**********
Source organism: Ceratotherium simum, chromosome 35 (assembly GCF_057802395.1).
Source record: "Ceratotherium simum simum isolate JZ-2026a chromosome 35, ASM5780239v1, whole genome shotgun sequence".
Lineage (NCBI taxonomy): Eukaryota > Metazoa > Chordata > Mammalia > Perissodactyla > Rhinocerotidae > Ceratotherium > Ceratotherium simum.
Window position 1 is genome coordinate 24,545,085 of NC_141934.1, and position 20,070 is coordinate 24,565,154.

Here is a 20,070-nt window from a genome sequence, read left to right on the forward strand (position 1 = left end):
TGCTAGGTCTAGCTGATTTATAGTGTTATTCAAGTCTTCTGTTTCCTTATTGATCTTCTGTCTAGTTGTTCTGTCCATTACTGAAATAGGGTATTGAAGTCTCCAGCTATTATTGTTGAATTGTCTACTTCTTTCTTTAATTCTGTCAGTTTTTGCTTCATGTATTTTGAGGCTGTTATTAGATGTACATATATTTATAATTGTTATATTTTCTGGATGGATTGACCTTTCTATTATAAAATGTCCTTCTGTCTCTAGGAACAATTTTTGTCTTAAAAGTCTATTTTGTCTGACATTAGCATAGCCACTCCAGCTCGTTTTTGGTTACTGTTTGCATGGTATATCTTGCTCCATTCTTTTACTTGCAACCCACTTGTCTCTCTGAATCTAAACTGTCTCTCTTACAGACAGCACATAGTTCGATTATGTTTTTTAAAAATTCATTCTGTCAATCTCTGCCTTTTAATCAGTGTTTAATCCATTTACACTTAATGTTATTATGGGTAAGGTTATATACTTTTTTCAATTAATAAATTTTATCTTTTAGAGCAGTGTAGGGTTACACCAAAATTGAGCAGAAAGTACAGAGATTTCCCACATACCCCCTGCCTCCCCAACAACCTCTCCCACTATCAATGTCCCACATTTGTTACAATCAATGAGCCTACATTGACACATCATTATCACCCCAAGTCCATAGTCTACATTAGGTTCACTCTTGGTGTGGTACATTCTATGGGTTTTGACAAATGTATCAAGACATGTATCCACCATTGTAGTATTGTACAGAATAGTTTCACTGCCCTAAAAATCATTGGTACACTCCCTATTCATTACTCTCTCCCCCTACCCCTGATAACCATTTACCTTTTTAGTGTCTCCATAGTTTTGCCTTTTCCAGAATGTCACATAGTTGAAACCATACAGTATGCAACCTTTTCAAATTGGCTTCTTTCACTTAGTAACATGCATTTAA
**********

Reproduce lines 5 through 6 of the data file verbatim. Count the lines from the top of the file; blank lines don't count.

Here is a 20,070-nt window from a genome sequence, read left to right on the forward strand (position 1 = left end):
TGCTAGGTCTAGCTGATTTATAGTGTTATTCAAGTCTTCTGTTTCCTTATTGATCTTCTGTCTAGTTGTTCTGTCCATTACTGAAATAGGGTATTGAAGTCTCCAGCTATTATTGTTGAATTGTCTACTTCTTTCTTTAATTCTGTCAGTTTTTGCTTCATGTATTTTGAGGCTGTTATTAGATGTACATATATTTATAATTGTTATATTTTCTGGATGGATTGACCTTTCTATTATAAAATGTCCTTCTGTCTCTAGGAACAATTTTTGTCTTAAAAGTCTATTTTGTCTGACATTAGCATAGCCACTCCAGCTCGTTTTTGGTTACTGTTTGCATGGTATATCTTGCTCCATTCTTTTACTTGCAACCCACTTGTCTCTCTGAATCTAAACTGTCTCTCTTACAGACAGCACATAGTTCGATTATGTTTTTTAAAAATTCATTCTGTCAATCTCTGCCTTTTAATCAGTGTTTAATCCATTTACACTTAATGTTATTATGGGTAAGGTTATATACTTTTTTCAATTAATAAATTTTATCTTTTAGAGCAGTGTAGGGTTACACCAAAATTGAGCAGAAAGTACAGAGATTTCCCACATACCCCCTGCCTCCCCAACAACCTCTCCCACTATCAATGTCCCACATTTGTTACAATCAATGAGCCTACATTGACACATCATTATCACCCCAAGTCCATAGTCTACATTAGGTTCACTCTTGGTGTGGTACATTCTATGGGTTTTGACAAATGTATCAAGACATGTATCCACCATTGTAGTATTGTACAGAATAGTTTCACTGCCCTAAAAATCATTGGTACACTCCCTATTCATTACTCTCTCCCCCTACCCCTGATAACCATTTACCTTTTTAGTGTCTCCATAGTTTTGCCTTTTCCAGAATGTCACATAGTTGAAACCATACAGTATGCAACCTTTTCAAATTGGCTTCTTTCACTTAGTAACATGCATTTAA